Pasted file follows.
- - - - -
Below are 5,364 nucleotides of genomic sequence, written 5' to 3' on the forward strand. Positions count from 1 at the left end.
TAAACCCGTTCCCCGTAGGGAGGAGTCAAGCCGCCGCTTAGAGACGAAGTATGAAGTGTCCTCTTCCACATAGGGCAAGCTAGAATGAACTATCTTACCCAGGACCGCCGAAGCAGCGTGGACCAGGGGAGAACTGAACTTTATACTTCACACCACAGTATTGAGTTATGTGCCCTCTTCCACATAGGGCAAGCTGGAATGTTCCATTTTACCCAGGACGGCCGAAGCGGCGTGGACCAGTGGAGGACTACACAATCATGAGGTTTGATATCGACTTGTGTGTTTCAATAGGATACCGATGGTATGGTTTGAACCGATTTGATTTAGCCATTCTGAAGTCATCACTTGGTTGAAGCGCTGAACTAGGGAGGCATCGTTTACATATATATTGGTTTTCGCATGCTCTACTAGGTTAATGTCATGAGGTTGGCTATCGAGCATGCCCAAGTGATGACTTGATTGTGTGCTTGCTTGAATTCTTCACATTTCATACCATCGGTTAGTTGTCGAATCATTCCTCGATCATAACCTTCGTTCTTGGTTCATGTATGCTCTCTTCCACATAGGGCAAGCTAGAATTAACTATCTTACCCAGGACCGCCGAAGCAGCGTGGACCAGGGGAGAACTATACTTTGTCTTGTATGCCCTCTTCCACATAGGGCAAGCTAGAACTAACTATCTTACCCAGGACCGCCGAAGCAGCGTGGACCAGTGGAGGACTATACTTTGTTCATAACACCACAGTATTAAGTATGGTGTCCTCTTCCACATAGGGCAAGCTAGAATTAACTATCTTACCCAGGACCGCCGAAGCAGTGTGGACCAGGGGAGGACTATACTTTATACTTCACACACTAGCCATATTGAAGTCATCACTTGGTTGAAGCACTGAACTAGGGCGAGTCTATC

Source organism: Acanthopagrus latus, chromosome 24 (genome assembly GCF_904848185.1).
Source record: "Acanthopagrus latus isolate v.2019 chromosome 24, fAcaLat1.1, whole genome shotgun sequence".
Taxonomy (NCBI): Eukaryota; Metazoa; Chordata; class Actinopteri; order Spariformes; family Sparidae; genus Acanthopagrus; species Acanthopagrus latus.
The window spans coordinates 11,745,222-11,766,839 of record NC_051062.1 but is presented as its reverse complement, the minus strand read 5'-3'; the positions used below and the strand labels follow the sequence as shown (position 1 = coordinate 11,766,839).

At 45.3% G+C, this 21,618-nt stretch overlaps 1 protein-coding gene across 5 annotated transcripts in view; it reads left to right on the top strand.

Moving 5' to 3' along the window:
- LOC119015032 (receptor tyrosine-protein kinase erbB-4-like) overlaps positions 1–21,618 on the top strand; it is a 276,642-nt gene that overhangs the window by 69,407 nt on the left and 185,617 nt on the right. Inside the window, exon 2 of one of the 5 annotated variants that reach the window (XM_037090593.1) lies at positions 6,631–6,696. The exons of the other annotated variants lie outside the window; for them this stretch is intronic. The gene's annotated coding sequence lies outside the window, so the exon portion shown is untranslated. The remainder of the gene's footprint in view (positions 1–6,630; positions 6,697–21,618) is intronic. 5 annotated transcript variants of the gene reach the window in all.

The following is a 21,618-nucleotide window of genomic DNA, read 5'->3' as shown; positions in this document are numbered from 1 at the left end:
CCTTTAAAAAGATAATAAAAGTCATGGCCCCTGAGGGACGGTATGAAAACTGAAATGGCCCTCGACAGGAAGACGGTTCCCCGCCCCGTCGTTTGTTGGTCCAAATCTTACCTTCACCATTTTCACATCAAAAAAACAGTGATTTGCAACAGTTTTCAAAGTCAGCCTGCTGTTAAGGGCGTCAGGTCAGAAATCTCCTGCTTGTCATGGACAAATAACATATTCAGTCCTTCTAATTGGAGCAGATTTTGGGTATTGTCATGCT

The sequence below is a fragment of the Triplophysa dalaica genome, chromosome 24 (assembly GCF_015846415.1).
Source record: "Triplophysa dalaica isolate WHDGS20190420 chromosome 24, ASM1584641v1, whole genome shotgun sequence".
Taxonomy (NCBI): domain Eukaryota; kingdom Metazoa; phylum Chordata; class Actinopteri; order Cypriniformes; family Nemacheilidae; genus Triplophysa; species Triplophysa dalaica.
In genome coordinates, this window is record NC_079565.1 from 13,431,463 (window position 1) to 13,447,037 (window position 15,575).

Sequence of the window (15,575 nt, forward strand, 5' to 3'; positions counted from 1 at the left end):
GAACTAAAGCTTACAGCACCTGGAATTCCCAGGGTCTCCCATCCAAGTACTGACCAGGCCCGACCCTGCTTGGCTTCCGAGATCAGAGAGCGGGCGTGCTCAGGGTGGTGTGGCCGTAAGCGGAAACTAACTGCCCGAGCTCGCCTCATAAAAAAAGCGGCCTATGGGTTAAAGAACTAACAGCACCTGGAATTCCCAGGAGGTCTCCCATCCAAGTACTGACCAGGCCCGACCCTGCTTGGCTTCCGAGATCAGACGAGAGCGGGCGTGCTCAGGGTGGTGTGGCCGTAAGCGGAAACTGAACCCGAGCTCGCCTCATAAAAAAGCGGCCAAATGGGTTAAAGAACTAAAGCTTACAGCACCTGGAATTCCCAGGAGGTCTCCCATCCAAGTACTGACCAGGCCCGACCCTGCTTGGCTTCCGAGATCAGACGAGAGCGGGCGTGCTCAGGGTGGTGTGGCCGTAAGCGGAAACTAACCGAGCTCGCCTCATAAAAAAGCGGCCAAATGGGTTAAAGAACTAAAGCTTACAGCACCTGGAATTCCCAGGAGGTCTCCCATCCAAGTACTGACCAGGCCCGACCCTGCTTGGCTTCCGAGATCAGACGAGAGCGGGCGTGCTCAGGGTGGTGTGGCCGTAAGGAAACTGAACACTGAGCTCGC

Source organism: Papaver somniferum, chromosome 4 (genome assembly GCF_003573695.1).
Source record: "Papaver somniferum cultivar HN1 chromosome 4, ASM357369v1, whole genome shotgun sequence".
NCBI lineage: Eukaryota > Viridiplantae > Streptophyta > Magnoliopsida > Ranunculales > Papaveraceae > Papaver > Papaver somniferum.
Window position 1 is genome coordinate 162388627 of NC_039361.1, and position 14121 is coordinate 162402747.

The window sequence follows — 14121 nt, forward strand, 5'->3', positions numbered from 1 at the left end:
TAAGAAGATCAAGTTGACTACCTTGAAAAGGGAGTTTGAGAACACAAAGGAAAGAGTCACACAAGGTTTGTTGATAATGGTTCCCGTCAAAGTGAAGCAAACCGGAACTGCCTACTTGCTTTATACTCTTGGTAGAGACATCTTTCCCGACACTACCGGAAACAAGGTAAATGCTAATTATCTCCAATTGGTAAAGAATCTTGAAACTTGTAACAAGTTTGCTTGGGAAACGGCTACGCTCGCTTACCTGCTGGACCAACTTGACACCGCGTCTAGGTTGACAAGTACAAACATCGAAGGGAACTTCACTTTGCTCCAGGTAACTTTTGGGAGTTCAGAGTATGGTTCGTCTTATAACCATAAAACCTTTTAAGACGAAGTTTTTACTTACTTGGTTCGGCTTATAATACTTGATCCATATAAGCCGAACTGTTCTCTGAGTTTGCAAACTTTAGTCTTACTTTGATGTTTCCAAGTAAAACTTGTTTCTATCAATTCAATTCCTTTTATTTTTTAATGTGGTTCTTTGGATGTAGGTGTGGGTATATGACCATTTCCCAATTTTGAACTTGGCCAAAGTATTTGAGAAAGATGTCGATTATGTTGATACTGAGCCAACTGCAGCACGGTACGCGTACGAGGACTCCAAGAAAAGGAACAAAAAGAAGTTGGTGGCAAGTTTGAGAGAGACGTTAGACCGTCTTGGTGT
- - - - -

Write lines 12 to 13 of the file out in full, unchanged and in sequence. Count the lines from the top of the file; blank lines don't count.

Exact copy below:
The sequence below is a fragment of the Triplophysa dalaica genome, chromosome 24 (assembly GCF_015846415.1).
Source record: "Triplophysa dalaica isolate WHDGS20190420 chromosome 24, ASM1584641v1, whole genome shotgun sequence".